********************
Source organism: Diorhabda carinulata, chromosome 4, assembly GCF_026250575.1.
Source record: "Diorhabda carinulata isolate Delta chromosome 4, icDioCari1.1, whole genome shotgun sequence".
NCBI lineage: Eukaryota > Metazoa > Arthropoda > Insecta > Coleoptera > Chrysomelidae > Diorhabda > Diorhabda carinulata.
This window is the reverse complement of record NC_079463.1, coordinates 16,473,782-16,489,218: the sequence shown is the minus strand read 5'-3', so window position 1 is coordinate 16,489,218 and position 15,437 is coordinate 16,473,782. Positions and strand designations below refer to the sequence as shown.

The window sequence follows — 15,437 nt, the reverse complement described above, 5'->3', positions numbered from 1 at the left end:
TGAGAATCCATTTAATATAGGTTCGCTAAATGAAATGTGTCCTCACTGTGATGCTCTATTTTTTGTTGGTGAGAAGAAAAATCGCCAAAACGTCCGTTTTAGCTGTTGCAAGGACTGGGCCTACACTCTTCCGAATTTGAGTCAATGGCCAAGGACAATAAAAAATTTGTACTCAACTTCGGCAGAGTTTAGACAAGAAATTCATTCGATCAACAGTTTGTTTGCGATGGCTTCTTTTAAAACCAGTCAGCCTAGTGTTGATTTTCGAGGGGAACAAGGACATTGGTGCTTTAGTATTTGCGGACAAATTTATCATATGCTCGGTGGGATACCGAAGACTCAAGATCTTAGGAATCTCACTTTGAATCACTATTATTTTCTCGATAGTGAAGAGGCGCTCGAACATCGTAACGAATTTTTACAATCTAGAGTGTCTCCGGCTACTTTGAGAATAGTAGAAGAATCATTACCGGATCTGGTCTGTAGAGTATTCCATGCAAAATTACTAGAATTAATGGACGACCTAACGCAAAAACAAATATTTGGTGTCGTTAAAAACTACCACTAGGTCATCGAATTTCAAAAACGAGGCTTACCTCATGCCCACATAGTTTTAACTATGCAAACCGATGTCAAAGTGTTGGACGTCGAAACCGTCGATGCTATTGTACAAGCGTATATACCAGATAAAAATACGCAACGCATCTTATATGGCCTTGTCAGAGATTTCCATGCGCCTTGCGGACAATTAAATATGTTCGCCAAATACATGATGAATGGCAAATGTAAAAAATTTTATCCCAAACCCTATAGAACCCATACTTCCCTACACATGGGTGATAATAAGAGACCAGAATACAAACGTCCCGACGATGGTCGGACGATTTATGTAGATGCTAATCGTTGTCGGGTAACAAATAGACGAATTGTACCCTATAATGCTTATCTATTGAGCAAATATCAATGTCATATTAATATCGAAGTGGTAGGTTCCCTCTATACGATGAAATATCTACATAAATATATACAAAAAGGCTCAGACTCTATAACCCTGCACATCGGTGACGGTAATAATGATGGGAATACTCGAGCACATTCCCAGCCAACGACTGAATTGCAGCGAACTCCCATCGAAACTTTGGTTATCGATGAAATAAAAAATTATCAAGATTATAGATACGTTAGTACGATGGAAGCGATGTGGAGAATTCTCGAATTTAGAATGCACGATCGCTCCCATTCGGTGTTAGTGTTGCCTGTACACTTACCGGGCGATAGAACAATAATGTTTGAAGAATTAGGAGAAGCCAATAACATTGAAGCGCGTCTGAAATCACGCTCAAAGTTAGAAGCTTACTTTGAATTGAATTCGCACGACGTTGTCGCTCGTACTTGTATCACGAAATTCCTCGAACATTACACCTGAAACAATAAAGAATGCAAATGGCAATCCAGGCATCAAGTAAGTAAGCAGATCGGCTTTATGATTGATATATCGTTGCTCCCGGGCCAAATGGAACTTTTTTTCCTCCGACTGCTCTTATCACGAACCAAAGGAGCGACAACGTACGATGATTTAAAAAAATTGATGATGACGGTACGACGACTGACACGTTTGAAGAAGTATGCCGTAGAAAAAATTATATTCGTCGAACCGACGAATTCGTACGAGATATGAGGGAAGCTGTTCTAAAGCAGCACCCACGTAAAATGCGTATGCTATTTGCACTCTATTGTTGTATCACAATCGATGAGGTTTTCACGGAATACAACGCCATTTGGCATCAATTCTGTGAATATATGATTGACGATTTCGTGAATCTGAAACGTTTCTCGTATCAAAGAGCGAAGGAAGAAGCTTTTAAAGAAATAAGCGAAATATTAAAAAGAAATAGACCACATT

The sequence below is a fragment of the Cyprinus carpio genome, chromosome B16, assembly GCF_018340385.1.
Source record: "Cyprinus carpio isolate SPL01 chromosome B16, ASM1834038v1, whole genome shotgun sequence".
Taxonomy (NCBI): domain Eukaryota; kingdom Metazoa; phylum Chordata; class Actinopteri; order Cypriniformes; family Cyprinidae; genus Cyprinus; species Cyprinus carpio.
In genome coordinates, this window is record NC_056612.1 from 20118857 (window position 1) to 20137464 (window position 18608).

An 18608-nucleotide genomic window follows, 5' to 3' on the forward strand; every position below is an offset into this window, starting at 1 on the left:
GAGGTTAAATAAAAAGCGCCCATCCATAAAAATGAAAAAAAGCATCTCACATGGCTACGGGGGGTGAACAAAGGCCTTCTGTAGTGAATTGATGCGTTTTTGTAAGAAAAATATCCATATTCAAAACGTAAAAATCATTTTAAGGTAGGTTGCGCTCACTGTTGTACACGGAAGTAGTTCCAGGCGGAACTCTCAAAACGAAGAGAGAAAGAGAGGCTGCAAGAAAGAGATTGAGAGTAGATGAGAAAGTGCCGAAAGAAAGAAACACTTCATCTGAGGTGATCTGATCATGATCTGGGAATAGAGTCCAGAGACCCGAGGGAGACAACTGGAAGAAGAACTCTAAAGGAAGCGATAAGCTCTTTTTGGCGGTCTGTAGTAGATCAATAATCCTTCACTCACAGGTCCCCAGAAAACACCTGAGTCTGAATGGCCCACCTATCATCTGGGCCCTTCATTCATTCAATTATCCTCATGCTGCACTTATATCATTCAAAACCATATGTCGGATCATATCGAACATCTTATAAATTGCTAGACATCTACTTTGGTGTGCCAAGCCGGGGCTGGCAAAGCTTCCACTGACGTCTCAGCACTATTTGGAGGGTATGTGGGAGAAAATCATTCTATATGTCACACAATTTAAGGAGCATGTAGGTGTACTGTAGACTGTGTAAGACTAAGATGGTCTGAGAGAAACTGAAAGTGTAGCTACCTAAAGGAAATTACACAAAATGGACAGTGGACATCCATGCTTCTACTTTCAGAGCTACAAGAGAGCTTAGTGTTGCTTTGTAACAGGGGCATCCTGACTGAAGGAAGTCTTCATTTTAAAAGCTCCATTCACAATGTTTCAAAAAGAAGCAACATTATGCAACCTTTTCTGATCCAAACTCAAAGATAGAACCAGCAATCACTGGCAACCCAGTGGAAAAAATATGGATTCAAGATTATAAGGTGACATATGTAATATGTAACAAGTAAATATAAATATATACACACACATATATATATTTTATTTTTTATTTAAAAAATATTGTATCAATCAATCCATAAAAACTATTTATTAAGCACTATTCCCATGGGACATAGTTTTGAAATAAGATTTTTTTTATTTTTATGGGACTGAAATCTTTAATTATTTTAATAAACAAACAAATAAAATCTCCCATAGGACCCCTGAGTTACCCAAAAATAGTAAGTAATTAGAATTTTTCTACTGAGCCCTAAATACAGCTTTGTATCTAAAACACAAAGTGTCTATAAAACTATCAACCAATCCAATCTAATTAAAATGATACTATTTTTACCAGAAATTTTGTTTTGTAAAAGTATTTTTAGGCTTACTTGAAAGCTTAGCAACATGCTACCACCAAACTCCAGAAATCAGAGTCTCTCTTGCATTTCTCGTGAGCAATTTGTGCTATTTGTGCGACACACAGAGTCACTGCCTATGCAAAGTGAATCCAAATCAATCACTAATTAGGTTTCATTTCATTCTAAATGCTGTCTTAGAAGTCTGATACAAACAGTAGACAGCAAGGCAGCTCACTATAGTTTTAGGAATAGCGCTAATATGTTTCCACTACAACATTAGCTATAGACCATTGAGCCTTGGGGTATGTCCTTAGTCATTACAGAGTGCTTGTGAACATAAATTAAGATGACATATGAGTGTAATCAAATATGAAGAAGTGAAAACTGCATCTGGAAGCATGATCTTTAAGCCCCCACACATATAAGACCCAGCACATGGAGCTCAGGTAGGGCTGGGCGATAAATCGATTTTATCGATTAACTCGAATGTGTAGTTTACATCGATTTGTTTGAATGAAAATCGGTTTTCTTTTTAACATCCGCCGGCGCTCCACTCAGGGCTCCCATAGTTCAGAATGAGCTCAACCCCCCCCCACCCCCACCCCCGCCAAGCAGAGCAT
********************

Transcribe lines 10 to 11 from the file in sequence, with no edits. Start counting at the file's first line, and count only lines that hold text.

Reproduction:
In genome coordinates, this window is record NC_056612.1 from 20118857 (window position 1) to 20137464 (window position 18608).

An 18608-nucleotide genomic window follows, 5' to 3' on the forward strand; every position below is an offset into this window, starting at 1 on the left: